A new college scholarship is designed to encourage top high school students to stay and teach in Indiana.
At Plainfield High School on Thursday, Gov. Mike Pence ceremonially signed a bill that will provide up to $7,500 a year to cover tuition for students who commit to teaching in Indiana for at least five years.
House Speaker Brian Bosma, R-Indianapolis, authored the legislation creating the Next Generation Hoosier Educators Scholarship fund. Statehouse leaders hope the money will improve the quality of Indiana education.
“This bipartisan initiative encourages our best and brightest students to consider teaching in Indiana classrooms as a lifelong career,” Pence said in a written statement. “I appreciate the efforts of Speaker Bosma and the Indiana General Assembly in moving this measure as we look to attract top-performing students to the teaching profession in Indiana.”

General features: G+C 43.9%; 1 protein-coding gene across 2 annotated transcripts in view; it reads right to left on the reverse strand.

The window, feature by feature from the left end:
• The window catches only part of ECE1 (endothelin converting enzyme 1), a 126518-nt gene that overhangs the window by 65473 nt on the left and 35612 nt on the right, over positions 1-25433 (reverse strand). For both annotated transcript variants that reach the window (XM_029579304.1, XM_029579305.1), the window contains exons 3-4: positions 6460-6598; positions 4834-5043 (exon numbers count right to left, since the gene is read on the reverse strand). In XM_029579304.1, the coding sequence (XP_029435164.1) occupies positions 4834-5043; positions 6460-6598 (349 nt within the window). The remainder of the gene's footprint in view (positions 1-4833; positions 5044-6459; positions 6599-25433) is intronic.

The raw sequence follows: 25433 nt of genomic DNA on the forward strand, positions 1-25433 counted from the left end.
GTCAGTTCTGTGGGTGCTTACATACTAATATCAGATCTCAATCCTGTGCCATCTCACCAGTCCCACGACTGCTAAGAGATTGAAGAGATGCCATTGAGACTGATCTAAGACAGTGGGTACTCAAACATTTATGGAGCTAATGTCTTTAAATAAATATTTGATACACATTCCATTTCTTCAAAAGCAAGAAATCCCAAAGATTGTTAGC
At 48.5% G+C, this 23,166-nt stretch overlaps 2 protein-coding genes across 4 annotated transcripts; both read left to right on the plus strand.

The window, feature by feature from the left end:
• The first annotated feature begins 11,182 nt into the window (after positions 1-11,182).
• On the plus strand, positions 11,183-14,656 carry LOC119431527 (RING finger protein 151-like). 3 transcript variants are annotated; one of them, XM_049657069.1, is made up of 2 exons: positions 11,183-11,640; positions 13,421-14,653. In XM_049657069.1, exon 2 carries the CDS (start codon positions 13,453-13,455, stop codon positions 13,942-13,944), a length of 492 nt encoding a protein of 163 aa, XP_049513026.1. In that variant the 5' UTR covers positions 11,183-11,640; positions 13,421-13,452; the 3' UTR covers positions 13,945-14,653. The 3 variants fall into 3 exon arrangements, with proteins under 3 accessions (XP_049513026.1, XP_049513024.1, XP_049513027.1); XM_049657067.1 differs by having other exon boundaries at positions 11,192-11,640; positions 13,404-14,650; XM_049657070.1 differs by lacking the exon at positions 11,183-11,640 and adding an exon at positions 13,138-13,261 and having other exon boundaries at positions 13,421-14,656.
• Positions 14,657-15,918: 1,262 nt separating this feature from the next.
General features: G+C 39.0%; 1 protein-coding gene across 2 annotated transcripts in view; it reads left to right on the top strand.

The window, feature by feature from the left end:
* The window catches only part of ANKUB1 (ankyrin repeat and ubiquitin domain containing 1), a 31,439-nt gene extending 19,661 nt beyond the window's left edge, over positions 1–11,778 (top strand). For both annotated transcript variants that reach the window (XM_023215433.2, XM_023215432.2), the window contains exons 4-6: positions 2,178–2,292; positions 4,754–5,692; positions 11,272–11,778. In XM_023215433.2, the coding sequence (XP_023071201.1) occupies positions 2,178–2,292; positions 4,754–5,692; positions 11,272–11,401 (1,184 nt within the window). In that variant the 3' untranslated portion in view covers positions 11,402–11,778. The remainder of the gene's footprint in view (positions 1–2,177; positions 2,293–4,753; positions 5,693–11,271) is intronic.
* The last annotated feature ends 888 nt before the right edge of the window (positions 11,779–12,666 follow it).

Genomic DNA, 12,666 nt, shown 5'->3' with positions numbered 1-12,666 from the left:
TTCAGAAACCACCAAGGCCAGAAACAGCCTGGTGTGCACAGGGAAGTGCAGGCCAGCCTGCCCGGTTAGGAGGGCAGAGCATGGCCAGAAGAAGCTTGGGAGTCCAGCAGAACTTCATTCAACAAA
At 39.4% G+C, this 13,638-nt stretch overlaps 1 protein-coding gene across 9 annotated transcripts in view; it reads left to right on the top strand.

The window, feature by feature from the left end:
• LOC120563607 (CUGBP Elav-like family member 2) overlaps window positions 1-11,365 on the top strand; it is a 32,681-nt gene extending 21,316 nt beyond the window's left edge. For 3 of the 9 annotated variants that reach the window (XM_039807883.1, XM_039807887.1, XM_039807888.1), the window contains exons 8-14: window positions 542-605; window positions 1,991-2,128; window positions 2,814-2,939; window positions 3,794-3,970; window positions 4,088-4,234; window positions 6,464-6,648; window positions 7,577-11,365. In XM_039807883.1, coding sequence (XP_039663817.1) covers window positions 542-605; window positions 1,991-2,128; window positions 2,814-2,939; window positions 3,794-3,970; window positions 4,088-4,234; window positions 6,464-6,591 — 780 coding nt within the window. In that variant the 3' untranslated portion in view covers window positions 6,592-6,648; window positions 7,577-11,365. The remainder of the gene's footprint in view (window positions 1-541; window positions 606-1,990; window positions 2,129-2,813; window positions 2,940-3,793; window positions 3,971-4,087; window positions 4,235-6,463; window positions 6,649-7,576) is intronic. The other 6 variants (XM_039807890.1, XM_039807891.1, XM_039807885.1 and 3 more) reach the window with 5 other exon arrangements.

Starting in fall 2017, up to 200 students will be selected to receive the scholarship. Eligible students must have graduated in the top 20 percent of their class or received a score in the top 20th percentile on their SAT or ACT exam.
After receiving the scholarship, students must maintain a grade point average of 3.0 or higher and be enrolled in at least 15 credit hours per semester. A single recipient cannot receive more than $30,000 in total.
The governor was joined at the ceremonial signing Thursday by bill co-authors Rep. Tony Cook, R–Cicero, and Rep. Justin Moed, D–Indianapolis. State Board of Education Board Member Gordon Hendry, Indiana State Teacher Association President Teresa Meredith, and Rep. Bob Behning, R –Indianapolis, were also a part of the signing.